In the above table only the number of threatened species is given, and the number of extinct species has been excluded. This is to highlight those countries that currently have the greatest responsibility towards protecting threatened species. If we also take in to consideration extinct species, Sri Lanka, with 21 Extinct species, would jump from being 14th on the list to 8th, behind only countries with much greater amphibian diversity. Sri Lanka is only the 28th most diverse country for amphibians.

Considering the percentage of a country's amphibian fauna that is threatened or extinct provides a stark contrast to the previous table, which focuses on the number of threatened species. Table 5 lists the countries with the highest percentage of threatened or extinct amphibians.

 

RANK COUNTRY % THREATENED OR EXTINCT
1 Haiti 92.0
2 Dominican Republic 83.3
3 Jamaica 81.0
4 Cuba 80.3
5 Puerto Rico 73.7
6 Sri Lanka 70.5
7 Mexico 58.0
8 Guatemala 57.1
9 Seychelles 54.5
10 Honduras 48.8
11 Phillipines 48.0
12 Ecuador 37.0
13 Chile 36.2
14 japan 35.7
15 Turkey 34.5
16 Costa Rica 33.3
17 El Salvador 31.3
18 Cololmbia 30.0
19 Taiwan, Province of China 29.4
20 Tanzania 28.1
Note: only countries with 10 or more species are included.
Table 5. Countries with the highest percentage of threatened (including extinct) amphibians.

 

The top five countries are all in the Caribbean, and at least 70% of all the amphibians in these countries are threatened (no species are listed as Extinct for these five countries at present). Compared with other regions, the Caribbean stands out with by far the highest percentage of threatened or extinct species. This is mostly a result of extensive habitat loss as well as some incidents of disease, in particular in Puerto Rico.

In Mexico, ranked fifth for diversity, but second for the number of threatened species, more than 50% of amphibians are threatened (no species are considered Extinct at present). Severe habitat loss as well as disease outbreak in some regions are the main threats. Most of the other countries in Table 5 are in Central or South America. The main causes of threat here also being disease and habitat loss.

Sri Lanka is the highest ranked country outside of Central or South America with over 70% of species in this country either threatened or extinct. Habitat loss is the primary cause and has already resulted in the extinction of 21 species, the highest number recorded for any country.

To view a summary of the data for all countries click here.

* It should be noted that for certain species endemic to Brazil, it has not yet been possible to reach agreement on the IUCN Red List Categories between the Coordinating Team for amphibians, and the experts on the species in Brazil. The IUCN Red List Categories displayed for individual species are those that were agreed at the GAA Brazil workshop in April 2003. However, in the subsequent consistency check conducted by the GAA Coordinating Team, many of these were found to be inconsistent with the approach adopted elsewhere in the world. Under the notes on IUCN Red Listing for each species, the likely consistent IUCN Red List Category is given for these species, and it is these consistent IUCN Red List Categories that are used in the analyses presented here.

Patterns of Endemism

The number and percentage of endemic amphibians by country shows some important patterns. Table 6 lists the 20 countries with the largest numbers of endemic species (i.e., occurring in no other countries), while Table 7 lists the twenty countries with the highest percentage of endemism.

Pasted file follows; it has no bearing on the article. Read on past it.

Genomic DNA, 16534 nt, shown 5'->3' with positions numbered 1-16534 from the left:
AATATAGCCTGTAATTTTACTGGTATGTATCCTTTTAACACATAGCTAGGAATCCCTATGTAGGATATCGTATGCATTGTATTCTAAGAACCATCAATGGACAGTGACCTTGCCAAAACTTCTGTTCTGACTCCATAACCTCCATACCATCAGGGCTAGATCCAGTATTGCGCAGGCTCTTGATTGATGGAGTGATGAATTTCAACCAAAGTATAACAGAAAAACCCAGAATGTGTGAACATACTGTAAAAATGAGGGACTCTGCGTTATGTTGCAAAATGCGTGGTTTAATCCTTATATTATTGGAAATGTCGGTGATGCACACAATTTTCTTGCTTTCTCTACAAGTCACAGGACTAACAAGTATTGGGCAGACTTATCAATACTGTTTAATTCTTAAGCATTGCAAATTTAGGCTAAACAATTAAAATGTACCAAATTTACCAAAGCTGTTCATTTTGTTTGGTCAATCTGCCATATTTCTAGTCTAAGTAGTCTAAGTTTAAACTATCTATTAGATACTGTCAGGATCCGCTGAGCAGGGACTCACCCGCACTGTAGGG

RANK COUNTRY COUNTRY ENDEMICS
1 Brazil 534
2 Colombia 349
3 Mexico 246
4 Madagascar 241
5 Peru 224
6 China1 217
7 Australia 209
8 United States of America 190
9 Papua New Guinea 187
10 Indonesia 175
11 Venezuela 172
12 Ecuador 171
13 India 167
14 Sri lanka 89
15 Phillipines 79
16 Tanzania 78
17 Bolivia 72
18 Malaysia 63
19 Cuba 59
20 Cameroon 58
1The numbers given here for China include the provinces of Hong Kong and Macau, but do not include the province of Taiwan which is listed separately due to its geographic separation from the mainland.
Table 6. Countries with the most endemics.

 

RANK COUNTRY % ENDEMICS
1 Jamaica 100.0
2 Seychelles 100.0
3 São Tomé and Príncipe 100.0
4 New Zealand 100.0
5 Fiji 100.0
6 Palau 100.0
7 Madagascar 99.6
8 Cuba 96.7
9 Australia 93.7
10 Sri Lanka 84.8
11 Japan 80.4
12 Phillipines 79.0
13 Puerto Rico 78.9
14 Chile 70.7
15 Papua new Guinea 70.3
16 United States of America 69.9
17 Mexico 67.6
18 Brazil 66.9
19 India 66.3
20 China1 65.2
1The numbers given here for China include the provinces of Hong Kong and Macau, but do not include the province of Taiwan which is listed separately due to its geographic separation from the mainland.
Table 7. Countries with the highest percentage of endemics.

 

To a considerable extent, the countries with the largest number of endemic species (Table 6) match those with the largest total diversity of species (Table 3), which is not surprising. However, it is noteworthy that several island countries that do not appear in Table 3 do appear in Table 6: Sri Lanka; the Philippines; and Cuba. Brazil and Colombia have many more endemics than any other countries, with Mexico, Madagascar, Peru, China and Australia each having 200 or more endemics.

The percentage of endemism (Table 7) shows a very different pattern, with six island countries each having 100% endemism (none of these with very diverse amphibian faunas). Of the countries with high amphibian diversity (Table 3), Madagascar and Australia (both essentially very large islands) stand out with by far the highest levels of endemism.

To view a summary of the data for all countries click here.

In Figure 10 a preliminary look at Endemic Amphibian Areas is provided. This map is based on the same approach adopted by BirdLife International in defining Endemic Bird Areas (EBAs). We define an Endemic Amphibian Area as any place where at least two species with ranges of less than 50,000 km2 overlap. About 65% of amphibians have ranges of less than 50,000 km2.

Endemic Amphibian Areas
Figure 10. Endemic Amphibian Areas.

Figure 10 looks remarkably similar to the global map of Endemic Bird Areas (and shows a high degree of congruence with other priority-setting mechanisms such as Conservation International's Hotspots). Clearly, amphibians with small ranges are concentrated in generally the same areas as birds. These fundamental patterns are key to guiding the development of conservation strategies in the future. A few differences are apparent, though, the most notable being the Appalachian Mountains in the eastern United States of America, which are the world's center of salamander diversity and endemism, and are also extremely rich in other aquatic life forms, such as freshwater fishes, turtles, mussels, and crayfishes.

Our analysis of Endemic Amphibian Areas includes Data Deficient species, which arguably should have been omitted, since these include a number of species currently known only from their type localities, but which may be more widespread. We suspect that if these Data Deficient species are removed, some of the Endemic Amphibian Areas in places such as the Amazon and Congo basins would disappear, resulting in a map even more similar to that of Endemic Bird Areas.